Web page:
The Rolling River of Easter

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Third Sunday of Easter
April 22, 2012
Luke 24:36b-48
Peder Stenslie7-9-09 (TreeSwallow6)

It takes a while for the reality and fact of Easter to sink in for the disciples.  That’s easy to understand.  Just imagine what it would be like to try to wrap your head around the events of Holy Week.  However, Jesus makes it clear in today’s Gospel lesson that Easter is not a one-time event.  It is part of a fluid and flowing work of God… and the disciples are now carried in its stream.  They are a part of God’s Easter work and Christ’s resurrection continues in and through them.


In today’s Gospel lesson, the disciples’ first reaction to seeing Jesus is alarm and terror.  Why?  Because they don't believe that life is more powerful than death.  They don't understand who God is… who Jesus is.  They don't understand the way or power of God.  They are at a complete loss to grasp what is going on in their lives and in their world.  They are incapacitated… frozen… by fear and uncertainty.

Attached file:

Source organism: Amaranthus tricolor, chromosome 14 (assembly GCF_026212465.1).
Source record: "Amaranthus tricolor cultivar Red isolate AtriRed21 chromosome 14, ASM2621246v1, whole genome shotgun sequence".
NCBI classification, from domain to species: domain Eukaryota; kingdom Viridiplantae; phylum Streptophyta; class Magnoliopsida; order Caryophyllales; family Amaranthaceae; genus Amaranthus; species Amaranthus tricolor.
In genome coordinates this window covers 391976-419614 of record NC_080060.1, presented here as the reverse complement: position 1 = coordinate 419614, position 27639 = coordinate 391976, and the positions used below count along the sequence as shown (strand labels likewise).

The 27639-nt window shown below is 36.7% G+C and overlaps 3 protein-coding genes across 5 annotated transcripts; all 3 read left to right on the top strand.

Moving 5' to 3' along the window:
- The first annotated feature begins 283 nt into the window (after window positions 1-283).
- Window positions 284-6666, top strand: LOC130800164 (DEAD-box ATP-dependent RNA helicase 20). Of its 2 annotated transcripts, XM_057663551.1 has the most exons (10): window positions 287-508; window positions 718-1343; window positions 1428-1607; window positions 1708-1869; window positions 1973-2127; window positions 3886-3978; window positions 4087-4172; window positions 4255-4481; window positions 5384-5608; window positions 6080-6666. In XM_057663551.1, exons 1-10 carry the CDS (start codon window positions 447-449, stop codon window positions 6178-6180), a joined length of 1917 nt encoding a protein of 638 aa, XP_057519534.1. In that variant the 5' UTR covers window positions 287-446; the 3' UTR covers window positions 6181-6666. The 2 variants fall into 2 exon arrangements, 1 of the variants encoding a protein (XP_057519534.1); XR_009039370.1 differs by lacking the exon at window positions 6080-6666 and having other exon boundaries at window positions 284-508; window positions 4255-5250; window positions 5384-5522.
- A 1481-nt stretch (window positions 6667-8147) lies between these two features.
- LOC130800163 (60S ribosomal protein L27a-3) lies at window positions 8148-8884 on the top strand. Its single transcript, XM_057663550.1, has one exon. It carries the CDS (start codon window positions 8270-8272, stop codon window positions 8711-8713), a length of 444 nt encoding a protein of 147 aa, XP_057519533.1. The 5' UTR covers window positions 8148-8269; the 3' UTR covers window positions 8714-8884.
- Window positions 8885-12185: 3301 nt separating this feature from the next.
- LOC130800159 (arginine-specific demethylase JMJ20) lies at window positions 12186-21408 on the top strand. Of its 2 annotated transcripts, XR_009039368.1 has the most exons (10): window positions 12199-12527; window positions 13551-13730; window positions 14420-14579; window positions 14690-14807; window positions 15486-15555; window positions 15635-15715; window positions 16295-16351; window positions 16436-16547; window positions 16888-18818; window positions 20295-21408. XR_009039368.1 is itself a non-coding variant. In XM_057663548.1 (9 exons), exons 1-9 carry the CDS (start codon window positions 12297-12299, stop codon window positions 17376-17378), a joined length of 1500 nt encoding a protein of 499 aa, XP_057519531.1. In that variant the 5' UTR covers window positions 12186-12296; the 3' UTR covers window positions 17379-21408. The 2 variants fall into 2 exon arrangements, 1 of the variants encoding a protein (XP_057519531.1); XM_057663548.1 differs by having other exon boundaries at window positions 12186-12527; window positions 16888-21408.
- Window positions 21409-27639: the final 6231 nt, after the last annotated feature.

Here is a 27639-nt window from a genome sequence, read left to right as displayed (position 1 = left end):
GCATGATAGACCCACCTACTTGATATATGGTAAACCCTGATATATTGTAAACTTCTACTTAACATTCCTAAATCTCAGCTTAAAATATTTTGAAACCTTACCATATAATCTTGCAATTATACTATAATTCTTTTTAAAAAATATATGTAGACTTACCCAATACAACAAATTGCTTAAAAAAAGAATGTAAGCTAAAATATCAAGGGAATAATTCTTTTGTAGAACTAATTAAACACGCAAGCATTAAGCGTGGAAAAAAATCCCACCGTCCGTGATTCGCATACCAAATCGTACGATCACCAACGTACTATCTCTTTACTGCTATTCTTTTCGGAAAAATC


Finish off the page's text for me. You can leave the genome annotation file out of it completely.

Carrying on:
And these disciples are us.  We might like to think we would have been smarter or braver than them.  But we are like them.  We are people who live, often fearfully, in the shadow of death.  We don’t understand God.  We don’t understand Jesus.  We don’t understand what is happening in the world or in our lives.  We just fumble along, hoping, often pretending, we know what’s going on when we really don’t have a clue.

Jesus comes in compassion to his lost disciples in today’s Gospel.  He understands where their fear comes from.  They fear they are seeing a ghost… a troubled face of death.  They fear they are in danger.  They fear they are forsaken.  The disciples understand clearly and feel intensely how lost they really are in life.